Bipartisan discussions are underway as lawmakers try once again to find consensus for a bill to overhaul policing that can pass the United States Senate.
The lead sponsor of last summer’s failed Senate bill, Sen. Tim Scott, a South Carolina Republican, told CNN he met with a working group on the issue in recent weeks and is “hopeful” this effort will work.
“I’ve been talking with my colleagues on the other side,” Scott said. “I think we are in a position where we’re at least in the middle of a serious conversation. I’m hopeful that it goes in the right direction, which is to the finish line and becomes law in a bipartisan fashion.”
Scott has been here before. Last summer, in the aftermath of George Floyd’s death, as marches and protests calling for police reform and social justice filled American streets, Scott, the only Black Republican in the United States Senate, brought a policing reform bill to the Senate floor, where it failed to pass the filibuster in the Republican controlled Senate. Democrats blocked the bill because they felt it didn’t go far enough.
Less than one year later, the political environment has shifted with Democrats controlling both the House and Senate, albeit with the slimmest of margins. Any bill will still have to garner 60 votes in the Senate, achieving that threshold demands bipartisan support. The Senate is currently a 50-50 split with Vice President Kamala Harris acting as the tiebreaking vote.
Rep. Karen Bass, a Democrat of California, is quarterbacking the effort from the House side. The George Floyd Justice in Policing Act passed the House without any Republican support earlier this month. Bass, like others involved in the current discussions, was quick to emphasize the bipartisan process is still very much in the early stages.
“There aren’t any negotiations in the Senate, but there have been discussions, but it would be an overstatement to say they’re negotiations,” she told CNN last week, adding she hopes negotiations may be able to begin “in about a month,” describing the timeline as urgent.
“I think that Sen. Scott has been direct,” Bass said. “He wants to see something happen. Now we’ll see if we can make it happen.”
Democrats first passed the George Floyd Justice in Policing Act in the wake of Floyd’s death last summer and after young Americans took to the streets in a historic protest movement against police violence. But it never passed the Republican-controlled Senate.
The current version of the House bill, passed on March 3, would overhaul qualified immunity laws for law enforcement, prohibit racial and religious profiling by law enforcement, ban on no-knock warrants in federal drug cases and establish a national registry of police misconduct maintained by the Department of Justice. The bill would also ban chokeholds at the federal level and classify them as a civil rights violation.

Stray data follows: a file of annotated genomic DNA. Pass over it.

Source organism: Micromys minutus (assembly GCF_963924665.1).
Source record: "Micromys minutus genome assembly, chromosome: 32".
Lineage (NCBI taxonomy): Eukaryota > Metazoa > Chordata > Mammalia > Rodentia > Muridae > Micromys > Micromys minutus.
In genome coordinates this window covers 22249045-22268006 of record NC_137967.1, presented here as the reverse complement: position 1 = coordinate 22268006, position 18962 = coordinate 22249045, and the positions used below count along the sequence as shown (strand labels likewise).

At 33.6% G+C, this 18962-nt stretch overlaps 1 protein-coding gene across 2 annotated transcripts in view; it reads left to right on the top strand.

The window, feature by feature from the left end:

Bass acknowledged there are a number of topics the group needs to work out as they continue their discussions.
“I think it’s just a process so we’re just working through some of the thorny issues,” she said.
One key sticking point is qualified immunity. Critics say the legal defense used in civil cases shields law enforcement from accountability while defenders argue it protects officers’ ability to make quick decisions in dangerous situations.
Another issue where the House version differed from Scott’s proposal last time was banning chokeholds. Unlike the Democratic version, the Republican bill did not ban chokeholds outright, but instead blocked federal grant money to departments that didn’t ban chokeholds themselves.
As Congress works through its process, outside advocacy groups look on, hopeful this time the efforts may actually end with a bill being signed into law by President Joe Biden, who made policing reform a key campaign promise.
The National Urban League participated in drafting the House version of the bill alongside Bass, according to its president Marc Morial, who said the onus is now on the United States Senate.
“I want whatever it takes to pass the bill,” Morial told CNN. “We’re trying to sway public opinion to sway members of the Senate.”
But Morial wants to see a bill pass that actually creates change, and is not just “symbolic.” He called Biden a “key player,” in that effort, ultimately because Biden needs to sign the bill into law. The White House vocalized its support for the House bill, giving its blessing in a statement just days before it passed the House.
“To make our communities safer, we must begin by rebuilding trust between law enforcement and the people they are entrusted to serve and protect. We cannot rebuild that trust if we do not hold police officers accountable for abuses of power and tackle systemic misconduct – and systemic racism – in police departments,” the statement read.
And a White House official says, “senior White House leaders continue to monitor progress in Congress and consult with key stakeholders.”
Morial said there’s an assumption for them to be more publicly involved in the future.
While it’s unclear how involved White House has been so far, Morial said there’s an assumption for them to be involved in the future.
“We expect the White House to weigh in. When that happens, it is going to be a question of the right time and when the right pressure needs to be brought,” Morial said.
CNN’s Paul LeBlanc and Jamie Ehrlich contributed to this report.